Presentation certificate - Amalgamated Society of Engineers, Machinists, Millwrights, Smiths and Pattern Makers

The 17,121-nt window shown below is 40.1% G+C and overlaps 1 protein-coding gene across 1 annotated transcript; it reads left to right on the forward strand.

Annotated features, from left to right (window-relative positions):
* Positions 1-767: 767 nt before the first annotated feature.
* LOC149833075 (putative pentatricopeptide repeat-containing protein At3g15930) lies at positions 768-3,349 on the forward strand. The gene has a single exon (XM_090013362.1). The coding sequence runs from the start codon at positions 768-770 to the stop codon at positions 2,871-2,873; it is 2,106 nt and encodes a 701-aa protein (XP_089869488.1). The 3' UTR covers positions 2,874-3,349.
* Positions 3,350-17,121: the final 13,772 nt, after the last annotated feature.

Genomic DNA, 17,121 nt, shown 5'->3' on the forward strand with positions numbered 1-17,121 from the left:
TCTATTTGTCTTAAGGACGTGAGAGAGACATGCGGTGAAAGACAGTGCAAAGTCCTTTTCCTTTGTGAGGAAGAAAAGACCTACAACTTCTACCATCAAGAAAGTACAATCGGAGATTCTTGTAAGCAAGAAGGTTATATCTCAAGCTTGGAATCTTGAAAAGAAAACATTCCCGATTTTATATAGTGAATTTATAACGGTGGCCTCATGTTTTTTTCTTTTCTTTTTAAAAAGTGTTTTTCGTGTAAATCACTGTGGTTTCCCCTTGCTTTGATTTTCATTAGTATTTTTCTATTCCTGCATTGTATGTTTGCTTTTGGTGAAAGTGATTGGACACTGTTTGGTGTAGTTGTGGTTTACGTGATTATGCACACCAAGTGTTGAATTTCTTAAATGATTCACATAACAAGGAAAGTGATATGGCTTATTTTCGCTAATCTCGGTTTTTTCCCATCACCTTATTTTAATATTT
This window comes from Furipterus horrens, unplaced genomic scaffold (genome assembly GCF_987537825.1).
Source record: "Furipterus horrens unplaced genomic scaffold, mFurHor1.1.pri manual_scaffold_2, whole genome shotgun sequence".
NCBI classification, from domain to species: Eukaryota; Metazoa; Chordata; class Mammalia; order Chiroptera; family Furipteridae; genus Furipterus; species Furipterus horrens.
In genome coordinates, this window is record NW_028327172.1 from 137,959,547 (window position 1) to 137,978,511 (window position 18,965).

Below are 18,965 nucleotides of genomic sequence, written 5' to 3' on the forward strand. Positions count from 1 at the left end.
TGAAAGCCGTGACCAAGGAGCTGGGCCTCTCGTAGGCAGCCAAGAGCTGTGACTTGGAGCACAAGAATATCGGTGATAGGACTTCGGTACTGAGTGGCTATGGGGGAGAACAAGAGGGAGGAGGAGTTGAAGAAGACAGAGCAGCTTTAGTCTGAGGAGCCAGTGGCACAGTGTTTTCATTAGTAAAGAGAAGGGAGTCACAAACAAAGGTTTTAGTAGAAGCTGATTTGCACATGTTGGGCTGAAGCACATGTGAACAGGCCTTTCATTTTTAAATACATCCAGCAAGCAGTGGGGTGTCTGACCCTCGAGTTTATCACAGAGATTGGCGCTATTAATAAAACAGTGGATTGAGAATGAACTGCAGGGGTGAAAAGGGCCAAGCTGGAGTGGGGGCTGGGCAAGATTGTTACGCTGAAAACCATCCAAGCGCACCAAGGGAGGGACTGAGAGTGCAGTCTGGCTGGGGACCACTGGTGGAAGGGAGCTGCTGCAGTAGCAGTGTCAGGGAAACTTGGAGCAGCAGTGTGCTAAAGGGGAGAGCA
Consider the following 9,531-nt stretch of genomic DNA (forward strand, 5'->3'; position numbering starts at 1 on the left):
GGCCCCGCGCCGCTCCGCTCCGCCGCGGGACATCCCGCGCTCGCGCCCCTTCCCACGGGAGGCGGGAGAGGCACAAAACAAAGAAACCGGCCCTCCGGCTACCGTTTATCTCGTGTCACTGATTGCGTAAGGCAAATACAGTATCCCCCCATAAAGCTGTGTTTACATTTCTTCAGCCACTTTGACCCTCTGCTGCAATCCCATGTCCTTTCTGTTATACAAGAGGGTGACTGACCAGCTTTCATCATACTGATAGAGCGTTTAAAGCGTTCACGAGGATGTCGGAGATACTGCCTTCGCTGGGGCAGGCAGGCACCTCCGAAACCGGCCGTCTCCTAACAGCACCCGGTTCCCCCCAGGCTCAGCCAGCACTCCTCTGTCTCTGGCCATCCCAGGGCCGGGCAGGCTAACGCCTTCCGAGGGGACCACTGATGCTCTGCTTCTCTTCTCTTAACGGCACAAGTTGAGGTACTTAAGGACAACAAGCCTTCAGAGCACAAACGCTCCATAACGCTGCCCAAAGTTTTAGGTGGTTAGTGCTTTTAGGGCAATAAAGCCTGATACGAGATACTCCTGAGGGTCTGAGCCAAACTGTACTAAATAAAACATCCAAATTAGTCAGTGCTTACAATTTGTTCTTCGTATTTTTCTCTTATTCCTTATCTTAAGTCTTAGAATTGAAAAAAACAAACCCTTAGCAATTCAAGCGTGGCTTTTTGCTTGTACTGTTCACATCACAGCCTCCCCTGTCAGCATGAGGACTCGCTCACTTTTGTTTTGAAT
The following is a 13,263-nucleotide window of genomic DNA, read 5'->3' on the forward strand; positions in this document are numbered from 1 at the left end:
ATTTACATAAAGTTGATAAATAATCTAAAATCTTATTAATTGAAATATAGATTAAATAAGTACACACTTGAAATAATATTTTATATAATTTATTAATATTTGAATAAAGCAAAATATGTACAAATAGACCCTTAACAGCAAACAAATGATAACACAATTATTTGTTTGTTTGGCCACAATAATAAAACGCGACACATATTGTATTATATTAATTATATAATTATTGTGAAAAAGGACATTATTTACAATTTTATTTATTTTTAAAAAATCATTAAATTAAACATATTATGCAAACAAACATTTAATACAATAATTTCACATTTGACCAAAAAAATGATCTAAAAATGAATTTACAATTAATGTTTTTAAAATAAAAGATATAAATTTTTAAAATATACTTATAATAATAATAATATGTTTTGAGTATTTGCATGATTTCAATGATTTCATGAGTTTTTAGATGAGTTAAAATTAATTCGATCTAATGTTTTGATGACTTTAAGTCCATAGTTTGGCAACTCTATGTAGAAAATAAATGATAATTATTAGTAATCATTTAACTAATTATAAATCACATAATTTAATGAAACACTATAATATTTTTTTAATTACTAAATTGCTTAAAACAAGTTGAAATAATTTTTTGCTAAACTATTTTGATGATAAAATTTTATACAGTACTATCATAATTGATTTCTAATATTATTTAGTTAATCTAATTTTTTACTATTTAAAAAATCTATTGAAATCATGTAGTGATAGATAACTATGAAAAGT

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An elaborate certificate of membership. The artist uses a symmetrical architectural monument to unify a composition that includes realistic contemporary detail, portraits of engineers of achievement as well as much symbolism and allegory. The iconography is a combination of Classical ideals with the practical aspects of the trade. A key to the symbolism was published as a lithograph by the printing firm of Butterfield & Mason. The key includes notes that the winged figure is the: "Goddess of Fame standing on the Cornucopia or Horn of Plenty in the act of crowning a Smith & an Engineer with a wreath of Laurel"; Mars, the God of War, is "soliciting the Smith to repair his broken sword, which the latter refuses"; Clio, one of the Muses is "presenting a design to the Engineer, which he willingly accepts"; the two kneeling figures illustrate "Aesop's Fable of the Bundle of Sticks, shewing 'Union is Strength'"; the portrait in the centre is of "James Watt, improver of the Steam Engine". His rotative engine is depicted centre bottom. The portrait on the left is of: "Samuel Crompton, inventor of the Mule jenny"; the right hand portrait is of "Sir Richard Arkwright, inventor of the Spinning Frame". Below the image of the Phoenix rising from its ashes, the five branches of the iron trade are represented. The practical results of Science and Labour are displayed either side of the central structure. The rose, thistle and shamrock are the floral emblems of England, Scotland and Ireland. British trade unionism in engineering first emerged in the 1780s when a Friendly Society of Mechanics was established. In the 1820s local engineering unions began to develop in industrial areas and in 1851 a successful attempt was made to form a national union. The result was the Amalgamated Society of Engineers, Machinists, Millwrights, Smiths and Pattern Makers. This society was one of a number of groups in the United Kingdom that merged in 1920 to become the Amalgamated Engineers Union. All Australian branches followed suit. In Britain the amalgamation was announced with great fanfare. However, in Australia the reaction ranged from mild enthusiasm to protest, as the new union was more exclusive.